Aluminium extrusion: Simalex

Aluminium extrusions are made from solid aluminium cylinders called billets, which are continuously cast from molten aluminium. Billets are available in a wide variety of alloys, pre-treatments and dimensions, depending upon the requirements of the manufacturer. Aluminium extrusions are used throuout the construction industry as door and window-frames. Aluminium extrusions can also be found in heat exchangers, road en rail vehicles and so on.


The extrusion process involves aluminium metal being forced through a die with a shaped opening. This is made possible by preheating the billet to 450-500C and then applying a pressure of between 100 and 1000 MPa (equivalent to the pressure found at the bottom of a 10km -100km high water tank!). The heated and softened metal is forced against the container walls and the die by a hydraulic ram, the only exit is the geometric cross-section of the die opening, and the metal is squeezed out.


The extrusion leaves the die at a temperature of around 500C and the exit temperature is carefully controlled in order to achieve specified mechanical properties, a high quality surface finish and good productivity.

At the present time, design of extrusion dies and operation in extrusion companies is primarily based on trial and error. The experience of the die designer, the press operator and the die corrector to a large extent determine the performance of the process. In order to improve the performance, it is necessary to have more knowledge about the extrusion process. Numerical simulations can be a valuable tool in obtaining such knowledge.


In this research some new developments in the simulation of aluminium extrusion with the finite element method are investigated.

During extrusion very large deformations occur. In a finite element simulation these deformations can result in severe mesh distortions if an updated Lagrangian formulation is used. Therefore expensive remeshing operations would be necessary. When using an Eulerian formulation the mesh remains undeformed and the material flows through the mesh avoiding the time consuming remeshing operations. The disadvantage of an Eulerian formulation is the difficulty of following the interface between aluminium and air, or more common the interface in a two phase flow.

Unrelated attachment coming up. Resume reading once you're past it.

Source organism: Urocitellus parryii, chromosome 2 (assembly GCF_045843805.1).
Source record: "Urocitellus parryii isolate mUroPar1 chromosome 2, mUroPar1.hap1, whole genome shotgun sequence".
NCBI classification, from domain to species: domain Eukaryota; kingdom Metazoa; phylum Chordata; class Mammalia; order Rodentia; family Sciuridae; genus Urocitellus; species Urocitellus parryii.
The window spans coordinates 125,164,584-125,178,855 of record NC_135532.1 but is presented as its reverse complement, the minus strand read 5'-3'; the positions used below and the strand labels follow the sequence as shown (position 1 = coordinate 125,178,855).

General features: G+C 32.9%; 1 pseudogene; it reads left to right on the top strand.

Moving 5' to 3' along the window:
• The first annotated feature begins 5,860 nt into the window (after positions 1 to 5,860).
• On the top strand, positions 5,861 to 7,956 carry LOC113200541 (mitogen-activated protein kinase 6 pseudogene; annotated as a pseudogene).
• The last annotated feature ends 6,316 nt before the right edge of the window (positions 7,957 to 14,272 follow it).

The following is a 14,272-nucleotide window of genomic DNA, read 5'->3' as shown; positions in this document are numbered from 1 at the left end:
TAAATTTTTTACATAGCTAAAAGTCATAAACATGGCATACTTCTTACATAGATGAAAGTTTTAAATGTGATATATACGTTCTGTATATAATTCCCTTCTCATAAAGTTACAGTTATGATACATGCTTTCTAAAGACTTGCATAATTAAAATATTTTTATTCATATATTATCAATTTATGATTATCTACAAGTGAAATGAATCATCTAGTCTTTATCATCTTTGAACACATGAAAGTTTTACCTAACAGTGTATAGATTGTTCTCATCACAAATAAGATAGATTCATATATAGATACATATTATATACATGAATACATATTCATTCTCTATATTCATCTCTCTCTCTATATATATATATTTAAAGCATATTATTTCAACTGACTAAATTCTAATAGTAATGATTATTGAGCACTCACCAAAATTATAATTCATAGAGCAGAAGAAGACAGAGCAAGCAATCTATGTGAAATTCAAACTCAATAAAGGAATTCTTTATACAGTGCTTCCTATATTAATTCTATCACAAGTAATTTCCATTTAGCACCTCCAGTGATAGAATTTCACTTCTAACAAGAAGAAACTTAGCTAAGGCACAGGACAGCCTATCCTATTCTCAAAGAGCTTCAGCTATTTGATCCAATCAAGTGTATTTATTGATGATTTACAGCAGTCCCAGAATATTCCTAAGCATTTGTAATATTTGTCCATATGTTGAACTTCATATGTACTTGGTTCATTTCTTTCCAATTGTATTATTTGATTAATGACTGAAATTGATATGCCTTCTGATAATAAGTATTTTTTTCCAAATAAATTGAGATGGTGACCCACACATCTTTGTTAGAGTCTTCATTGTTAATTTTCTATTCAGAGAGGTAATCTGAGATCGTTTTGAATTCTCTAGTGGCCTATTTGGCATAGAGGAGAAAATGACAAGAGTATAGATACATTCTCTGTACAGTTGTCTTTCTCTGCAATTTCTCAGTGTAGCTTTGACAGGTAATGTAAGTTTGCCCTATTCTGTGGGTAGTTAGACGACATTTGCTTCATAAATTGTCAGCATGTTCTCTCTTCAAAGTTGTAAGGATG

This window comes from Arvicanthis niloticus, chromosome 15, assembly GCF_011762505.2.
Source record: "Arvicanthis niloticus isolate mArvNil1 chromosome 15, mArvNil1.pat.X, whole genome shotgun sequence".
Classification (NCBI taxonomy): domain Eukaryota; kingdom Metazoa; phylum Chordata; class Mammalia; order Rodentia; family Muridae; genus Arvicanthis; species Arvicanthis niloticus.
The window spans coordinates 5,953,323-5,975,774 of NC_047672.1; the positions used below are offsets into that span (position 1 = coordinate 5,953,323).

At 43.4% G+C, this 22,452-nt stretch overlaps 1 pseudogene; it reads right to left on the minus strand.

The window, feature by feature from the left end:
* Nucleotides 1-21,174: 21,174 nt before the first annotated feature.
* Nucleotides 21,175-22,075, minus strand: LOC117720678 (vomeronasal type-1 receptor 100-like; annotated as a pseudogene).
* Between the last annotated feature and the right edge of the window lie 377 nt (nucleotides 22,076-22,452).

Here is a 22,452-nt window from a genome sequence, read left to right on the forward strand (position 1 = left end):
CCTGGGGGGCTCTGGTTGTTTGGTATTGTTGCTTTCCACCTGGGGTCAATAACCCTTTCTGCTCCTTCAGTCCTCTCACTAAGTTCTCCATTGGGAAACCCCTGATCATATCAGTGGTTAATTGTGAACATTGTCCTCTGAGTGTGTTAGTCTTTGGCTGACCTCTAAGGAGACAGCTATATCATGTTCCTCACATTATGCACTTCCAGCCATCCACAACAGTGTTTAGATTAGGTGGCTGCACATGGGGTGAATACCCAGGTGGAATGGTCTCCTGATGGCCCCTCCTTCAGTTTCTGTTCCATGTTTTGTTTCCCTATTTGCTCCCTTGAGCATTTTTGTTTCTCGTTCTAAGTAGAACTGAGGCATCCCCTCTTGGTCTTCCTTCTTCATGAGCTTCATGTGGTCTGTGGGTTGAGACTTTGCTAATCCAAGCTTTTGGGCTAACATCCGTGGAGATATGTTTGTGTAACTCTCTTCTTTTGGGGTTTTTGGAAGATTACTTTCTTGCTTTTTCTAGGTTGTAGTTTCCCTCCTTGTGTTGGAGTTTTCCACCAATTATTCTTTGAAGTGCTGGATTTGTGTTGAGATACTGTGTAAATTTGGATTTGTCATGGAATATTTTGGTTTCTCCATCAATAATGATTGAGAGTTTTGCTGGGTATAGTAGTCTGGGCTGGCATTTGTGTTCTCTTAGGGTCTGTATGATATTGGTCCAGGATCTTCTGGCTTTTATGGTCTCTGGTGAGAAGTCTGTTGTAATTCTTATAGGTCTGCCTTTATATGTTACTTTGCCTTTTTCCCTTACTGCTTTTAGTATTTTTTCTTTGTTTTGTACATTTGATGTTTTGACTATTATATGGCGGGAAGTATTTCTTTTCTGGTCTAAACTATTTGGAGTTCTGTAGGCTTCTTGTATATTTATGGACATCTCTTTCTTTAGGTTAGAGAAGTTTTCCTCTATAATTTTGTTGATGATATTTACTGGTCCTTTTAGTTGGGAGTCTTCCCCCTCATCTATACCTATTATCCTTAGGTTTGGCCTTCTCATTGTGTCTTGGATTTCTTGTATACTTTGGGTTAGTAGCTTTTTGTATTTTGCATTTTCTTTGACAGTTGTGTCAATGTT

A large part of the extrusion process is a semi-stationary process. Shortly after the start-up of the process almost until the end of the billet the flow aluminium through the die can be regarded as steady state. However the start-up, filling of the die, will influence the deformation of the die. To simulate this part of the extrusion process the free surface of aluminium should be tracked.


In 1986 Thomson [1] [2] introduced the pseudo-concentration method for tracking the interface in two phase flows. At the start of the simulation in the complete domain the pseudo-concentration function (C) is equal to 0. All the material flowing into the domain will get a pseudo-concentration function value C=1 assigned. At any time the phase material can be determined by the value of the pseudo-concentration function. The interface can be found on the C=0.5 isoline (2D) or isosurface (3D).


In the Simalex project the improvement and implementation of this concentration technique in DiekA is investigated. The final goal is to compare steady state simulations with transient simulations and to create design rules for the dies based on those simulations.

[1] Thompson, E. (1986). "Use of Pseudo-concentrations to follow creeping viscous flows during transient analysis." International Journal for Numerical Methods in Fluids 6(10): 749-761.
[2] Thompson, E. (1988). "Transient analysis of forging operations by the pseudo-concentration method." International Journal for Numerical Methods in Engineering 25(1): 177-189.

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